“Having John around the table meant many things—thoughtful conversation, impeccable food, countless rounds of stories, good wine—everyone would be good-n-drunk by the end of the night, and the uproar of laughter was endless. (His giggles really were infectious—and once they took over, even rehearsals had to periodically hold until all the giggles subsided.) Honestly, being with John meant being on a grand adventure, always inspiring us to get out there and try everything—because you never know what you might find,” writes Heather Meyers at the Reader with other American Blues Theater stalwarts of their late ensemble member. “John looked out for his fellow artists, particularly the younger ones. He’d share his wisdom while tackling the boards onstage, but also whisper in your ear about the best backstage hiding spot for a quick nap. And if you were really lucky, John would generously adopt you. I’m not kidding: you never knew who would end up in his back seat journeying on a late night ride home, or crashing on his sofa, or eating an impromptu meal at his kitchen table. He let me call him Poppy for years after I lost my own dad.”
ARTS & CULTURE
How Garfield Park Got Its Roller Rink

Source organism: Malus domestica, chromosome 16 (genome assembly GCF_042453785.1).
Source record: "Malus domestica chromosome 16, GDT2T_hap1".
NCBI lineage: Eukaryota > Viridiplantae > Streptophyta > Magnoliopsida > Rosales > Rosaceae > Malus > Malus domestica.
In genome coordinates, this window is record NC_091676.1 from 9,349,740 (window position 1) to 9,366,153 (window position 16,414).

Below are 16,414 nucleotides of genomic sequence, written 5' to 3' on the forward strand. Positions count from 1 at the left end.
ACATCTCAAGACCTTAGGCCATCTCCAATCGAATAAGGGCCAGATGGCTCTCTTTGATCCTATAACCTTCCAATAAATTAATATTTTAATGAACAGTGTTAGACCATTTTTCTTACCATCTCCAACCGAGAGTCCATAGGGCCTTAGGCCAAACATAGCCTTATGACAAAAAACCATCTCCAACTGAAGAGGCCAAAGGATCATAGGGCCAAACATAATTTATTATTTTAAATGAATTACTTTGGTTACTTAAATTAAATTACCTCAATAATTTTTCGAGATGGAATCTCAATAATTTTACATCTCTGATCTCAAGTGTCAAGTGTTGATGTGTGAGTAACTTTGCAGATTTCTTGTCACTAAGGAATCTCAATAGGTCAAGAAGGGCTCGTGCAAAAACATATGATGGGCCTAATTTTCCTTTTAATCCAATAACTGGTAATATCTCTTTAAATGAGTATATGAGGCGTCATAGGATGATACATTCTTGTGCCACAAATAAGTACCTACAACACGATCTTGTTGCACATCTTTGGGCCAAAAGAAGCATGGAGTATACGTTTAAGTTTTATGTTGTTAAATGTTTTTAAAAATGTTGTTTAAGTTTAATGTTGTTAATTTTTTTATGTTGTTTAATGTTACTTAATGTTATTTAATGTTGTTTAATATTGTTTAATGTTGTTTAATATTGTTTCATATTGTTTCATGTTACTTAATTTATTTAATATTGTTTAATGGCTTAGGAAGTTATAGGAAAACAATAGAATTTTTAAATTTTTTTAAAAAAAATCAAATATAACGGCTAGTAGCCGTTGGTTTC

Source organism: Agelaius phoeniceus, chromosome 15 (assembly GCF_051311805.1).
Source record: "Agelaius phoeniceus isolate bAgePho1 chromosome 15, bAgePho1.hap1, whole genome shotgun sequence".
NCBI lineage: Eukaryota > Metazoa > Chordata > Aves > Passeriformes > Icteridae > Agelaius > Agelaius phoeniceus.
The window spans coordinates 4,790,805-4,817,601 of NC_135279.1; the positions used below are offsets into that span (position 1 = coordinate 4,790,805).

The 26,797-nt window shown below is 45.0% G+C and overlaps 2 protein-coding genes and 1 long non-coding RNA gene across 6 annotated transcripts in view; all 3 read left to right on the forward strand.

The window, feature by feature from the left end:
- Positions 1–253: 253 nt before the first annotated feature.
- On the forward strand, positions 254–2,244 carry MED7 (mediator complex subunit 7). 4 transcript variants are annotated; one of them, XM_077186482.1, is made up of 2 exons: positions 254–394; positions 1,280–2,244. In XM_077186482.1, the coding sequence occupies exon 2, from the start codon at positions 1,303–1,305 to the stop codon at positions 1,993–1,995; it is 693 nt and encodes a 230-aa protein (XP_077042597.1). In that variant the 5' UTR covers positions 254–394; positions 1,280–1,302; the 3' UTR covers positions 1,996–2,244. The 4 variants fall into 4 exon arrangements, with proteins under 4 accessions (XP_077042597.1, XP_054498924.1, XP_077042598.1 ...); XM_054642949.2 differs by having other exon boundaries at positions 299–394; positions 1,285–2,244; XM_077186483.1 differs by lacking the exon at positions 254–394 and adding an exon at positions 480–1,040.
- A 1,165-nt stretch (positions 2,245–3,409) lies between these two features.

“In a once-vacant lot on Chicago’s West Side Garfield Park neighborhood, a new outdoor roller rink has made space for kids and adults alike to spend their summer days on eight wheels in a beloved Chicago pastime,” reports Anjulie Rao at City Bureau. “But the rink didn’t appear overnight; nine months prior to its opening, Studio Gang Architects… were tapped to design a community engagement process that would work collaboratively with Garfield Park organizations and residents to generate ideas and feedback on the roller rink. Called the Neighborhood Activation pilot, the group’s process was guided by the city of Chicago’s Our City, Our Safety, a plan that focused on reducing the ‘safety gap’ in Chicago’s Black and Brown neighborhoods by [making use of] vacant spaces… According to firm founder Jeanne Gang, the roller rink is ‘one of a number of outcomes of our larger Neighborhood Activation project in West Garfield Park,’ which include physical improvements to pedestrian infrastructure, tree plantings, and general beautification, as well as services like homeless outreach and violence prevention.”